Atomic Secured Linux Kernel Features

Introduction

This is a list of the AED Secured Kernel Features.

Note

This list is not complete, and is currently being updated. To get a full list of kernel features, please see the AED product page or contact support.


Protections

Address Space Protection

  • This menu lets you choose options that affect the Address Space Protection

Deny writing to /dev/kmem, /dev/mem, and /dev/port

  • /dev/kmem and /dev/mem< won’t be allowed to be written to via mmap or otherwise to modify the running kernel. /dev/port also is not be allowed to be opened. This closes up four ways that are currently used to insert malicious code into the running kerne

  • Nothing legitimately writes to /dev/kmem, XFree86 does need to write to /dev/mem but only to video memory, which is the only writing we allow in this case. If you wish to use X with AED, please see the X_with_AED article for configuration instructions.

Disable Privileged I/O

  • All ioperm and iopl calls will return an error. Ioperm and iopl can be used to modify the running kernel.

  • Unfortunately, some programs need this access to operate properly, the most notable of which are XFree86 and hwclock. Hwclock is remedied by having RTC support in the kernel to ensure that hwclock operated correctly.

  • XFree86 still will not operate correctly with this protection enabled. If you wish to use X with AED, please see the X_with_AED article for configuration instructions to disable this protection.

Remove addresses from /proc/<pid>/[smaps|maps|stat]

  • The /proc/<pid>/maps and /proc/<pid>/stat files will give no information about the addresses of its mappings if PaX features that rely on random addresses are enabled on the task. This closes up a hole that makes ALSR, as exists some some Linux kernels, useless for suid binaries.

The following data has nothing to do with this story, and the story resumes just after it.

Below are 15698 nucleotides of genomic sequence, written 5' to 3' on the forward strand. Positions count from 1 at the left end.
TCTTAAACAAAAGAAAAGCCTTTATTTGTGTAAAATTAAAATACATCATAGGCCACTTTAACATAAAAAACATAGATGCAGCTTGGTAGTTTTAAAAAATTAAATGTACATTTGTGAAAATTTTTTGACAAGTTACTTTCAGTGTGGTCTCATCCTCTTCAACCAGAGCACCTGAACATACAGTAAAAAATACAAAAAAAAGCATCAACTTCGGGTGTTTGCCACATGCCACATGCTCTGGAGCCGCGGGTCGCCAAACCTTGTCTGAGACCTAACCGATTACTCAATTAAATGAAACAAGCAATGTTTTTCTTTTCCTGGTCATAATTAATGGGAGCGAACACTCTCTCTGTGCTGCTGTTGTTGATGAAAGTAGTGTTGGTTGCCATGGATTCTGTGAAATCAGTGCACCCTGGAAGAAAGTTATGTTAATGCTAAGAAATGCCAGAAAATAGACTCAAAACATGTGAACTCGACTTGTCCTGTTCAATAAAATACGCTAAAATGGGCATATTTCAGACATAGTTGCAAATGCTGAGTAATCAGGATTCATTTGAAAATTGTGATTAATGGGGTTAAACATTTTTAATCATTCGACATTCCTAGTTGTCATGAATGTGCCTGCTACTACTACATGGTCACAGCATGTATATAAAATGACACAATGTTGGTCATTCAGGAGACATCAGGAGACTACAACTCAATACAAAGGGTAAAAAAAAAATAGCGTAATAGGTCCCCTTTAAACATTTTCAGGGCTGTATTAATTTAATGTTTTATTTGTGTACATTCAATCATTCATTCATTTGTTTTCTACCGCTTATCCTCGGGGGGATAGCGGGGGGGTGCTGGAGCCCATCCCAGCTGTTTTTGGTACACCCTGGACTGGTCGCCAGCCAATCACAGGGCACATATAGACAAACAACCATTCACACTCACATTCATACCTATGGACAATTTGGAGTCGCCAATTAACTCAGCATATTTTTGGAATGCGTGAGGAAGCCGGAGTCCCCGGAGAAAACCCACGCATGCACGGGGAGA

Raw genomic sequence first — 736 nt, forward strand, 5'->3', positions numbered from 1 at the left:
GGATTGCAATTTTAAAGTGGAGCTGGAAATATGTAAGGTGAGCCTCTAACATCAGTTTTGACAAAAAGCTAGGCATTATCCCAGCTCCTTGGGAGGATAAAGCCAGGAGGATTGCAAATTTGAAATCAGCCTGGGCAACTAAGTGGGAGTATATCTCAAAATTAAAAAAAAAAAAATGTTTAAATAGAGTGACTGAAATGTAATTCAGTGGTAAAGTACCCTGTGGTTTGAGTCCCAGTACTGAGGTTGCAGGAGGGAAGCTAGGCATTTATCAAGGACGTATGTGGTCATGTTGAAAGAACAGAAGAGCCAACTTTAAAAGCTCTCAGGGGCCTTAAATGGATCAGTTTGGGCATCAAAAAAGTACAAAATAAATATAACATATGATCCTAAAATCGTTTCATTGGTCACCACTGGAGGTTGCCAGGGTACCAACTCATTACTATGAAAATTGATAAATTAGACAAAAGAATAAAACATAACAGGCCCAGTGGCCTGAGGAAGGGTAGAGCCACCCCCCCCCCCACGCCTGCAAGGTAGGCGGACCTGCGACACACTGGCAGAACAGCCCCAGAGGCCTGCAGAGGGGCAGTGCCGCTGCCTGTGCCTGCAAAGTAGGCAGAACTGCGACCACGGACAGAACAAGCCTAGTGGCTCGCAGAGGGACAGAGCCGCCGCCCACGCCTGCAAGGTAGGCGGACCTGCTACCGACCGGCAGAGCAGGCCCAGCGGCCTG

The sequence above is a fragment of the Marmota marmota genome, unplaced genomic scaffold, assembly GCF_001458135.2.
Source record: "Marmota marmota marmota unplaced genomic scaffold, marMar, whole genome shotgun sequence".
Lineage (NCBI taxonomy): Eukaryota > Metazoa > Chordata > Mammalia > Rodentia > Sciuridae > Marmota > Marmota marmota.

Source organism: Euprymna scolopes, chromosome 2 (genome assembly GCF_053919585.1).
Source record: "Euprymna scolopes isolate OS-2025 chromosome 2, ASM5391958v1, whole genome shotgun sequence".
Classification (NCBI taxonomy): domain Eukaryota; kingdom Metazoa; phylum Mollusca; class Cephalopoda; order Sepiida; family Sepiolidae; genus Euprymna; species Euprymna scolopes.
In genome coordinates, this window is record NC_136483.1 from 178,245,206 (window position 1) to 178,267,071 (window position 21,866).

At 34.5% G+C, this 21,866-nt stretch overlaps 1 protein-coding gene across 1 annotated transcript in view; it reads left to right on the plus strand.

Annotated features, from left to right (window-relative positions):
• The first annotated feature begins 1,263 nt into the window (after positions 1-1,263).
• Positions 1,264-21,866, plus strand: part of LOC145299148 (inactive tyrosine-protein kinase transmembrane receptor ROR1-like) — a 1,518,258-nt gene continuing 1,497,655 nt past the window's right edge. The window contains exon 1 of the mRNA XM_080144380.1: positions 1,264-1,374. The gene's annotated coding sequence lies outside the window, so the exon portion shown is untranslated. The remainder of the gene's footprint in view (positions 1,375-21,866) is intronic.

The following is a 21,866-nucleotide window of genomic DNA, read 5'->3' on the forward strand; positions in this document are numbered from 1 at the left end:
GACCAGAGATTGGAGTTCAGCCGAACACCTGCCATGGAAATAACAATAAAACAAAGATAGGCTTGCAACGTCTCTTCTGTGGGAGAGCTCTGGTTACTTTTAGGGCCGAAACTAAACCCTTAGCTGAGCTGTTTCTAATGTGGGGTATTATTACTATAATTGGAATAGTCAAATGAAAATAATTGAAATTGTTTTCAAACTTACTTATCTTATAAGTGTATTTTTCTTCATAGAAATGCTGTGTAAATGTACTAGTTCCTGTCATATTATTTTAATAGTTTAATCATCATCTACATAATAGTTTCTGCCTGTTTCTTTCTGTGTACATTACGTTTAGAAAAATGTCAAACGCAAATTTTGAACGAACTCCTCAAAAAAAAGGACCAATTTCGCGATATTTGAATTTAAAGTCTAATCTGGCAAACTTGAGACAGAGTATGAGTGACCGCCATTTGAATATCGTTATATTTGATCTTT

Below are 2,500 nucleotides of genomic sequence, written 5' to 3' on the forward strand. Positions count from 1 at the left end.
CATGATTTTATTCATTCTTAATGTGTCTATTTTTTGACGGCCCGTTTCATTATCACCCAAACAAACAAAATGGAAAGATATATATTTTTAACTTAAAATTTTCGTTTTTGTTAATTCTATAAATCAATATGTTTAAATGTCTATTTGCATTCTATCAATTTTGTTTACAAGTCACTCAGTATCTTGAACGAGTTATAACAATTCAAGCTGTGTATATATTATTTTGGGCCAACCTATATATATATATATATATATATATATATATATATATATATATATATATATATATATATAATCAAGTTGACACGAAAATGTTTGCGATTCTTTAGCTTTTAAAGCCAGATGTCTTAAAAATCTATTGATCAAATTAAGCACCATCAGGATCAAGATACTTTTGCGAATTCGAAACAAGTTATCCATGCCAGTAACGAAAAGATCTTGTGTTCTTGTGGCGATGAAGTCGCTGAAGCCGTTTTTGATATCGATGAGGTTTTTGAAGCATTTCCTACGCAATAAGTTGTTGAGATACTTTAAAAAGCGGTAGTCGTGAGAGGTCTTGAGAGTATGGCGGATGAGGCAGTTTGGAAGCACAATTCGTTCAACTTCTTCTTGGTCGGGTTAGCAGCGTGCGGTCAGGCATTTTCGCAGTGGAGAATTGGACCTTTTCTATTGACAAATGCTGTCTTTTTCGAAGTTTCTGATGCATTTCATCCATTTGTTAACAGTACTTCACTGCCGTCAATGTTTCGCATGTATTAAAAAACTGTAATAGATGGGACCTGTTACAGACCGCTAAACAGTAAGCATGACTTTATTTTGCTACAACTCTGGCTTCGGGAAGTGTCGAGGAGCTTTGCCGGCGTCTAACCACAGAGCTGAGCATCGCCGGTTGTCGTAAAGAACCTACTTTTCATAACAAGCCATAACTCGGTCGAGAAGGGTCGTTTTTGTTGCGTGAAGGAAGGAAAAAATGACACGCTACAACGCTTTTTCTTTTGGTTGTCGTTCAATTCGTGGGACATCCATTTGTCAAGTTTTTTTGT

Harden module auto-loading

  • Module auto-loading in response to use of some feature implemented by an unloaded module is restricted to root users.

  • This feature helps defend against attacks by unprivileged users who abuse the auto-loading behavior to cause a vulnerable module to load that is then exploited. This feature will also prevent a legitimate use of auto-loading for a non-root user, the administrator can execute modprobe manually with the exact name of the module mentioned in the alert log.

  • Alternatively, the administrator can add the module to the list of modules loaded at boot time by modifying init

Hide kernel symbols

  • This feature restricted to users with CAP_SYS_MODULE to get information on loaded modules, and displaying all kernel symbols. For software compatibility reasons, /proc/kallsyms is restricted to the root user.

  • The AED RBAC system can also hide that entry even from root.

  • This feature revents leaking of kernel addresses through several /proc entries.

  • This feature also causes the permissions on /boot, /lib/modules, and the kernel source directory to change at compile time to prevent reading by non-root users.

  • This feature provides a useful protection against local and remote kernel exploitation of overflows and arbitrary read/write vulnerabilities.

Role Based Access Control Protections

Hide kernel processes

  • All kernel threads are hidden to all processes but those whose subject has the “view hidden processes” flag.

RBAC brute force protections

  • The kernel prevents attempts to brute force the RBAC authentication system, by setting a maximum number of times a user can attempt to authorize themselves with the RBAC system before being denied the ability to attempt authorization again for a specified time.

  • A minimum time the user must wait after attempting to authorize to the RBAC system with the maximum number of invalid passwords is also enforced.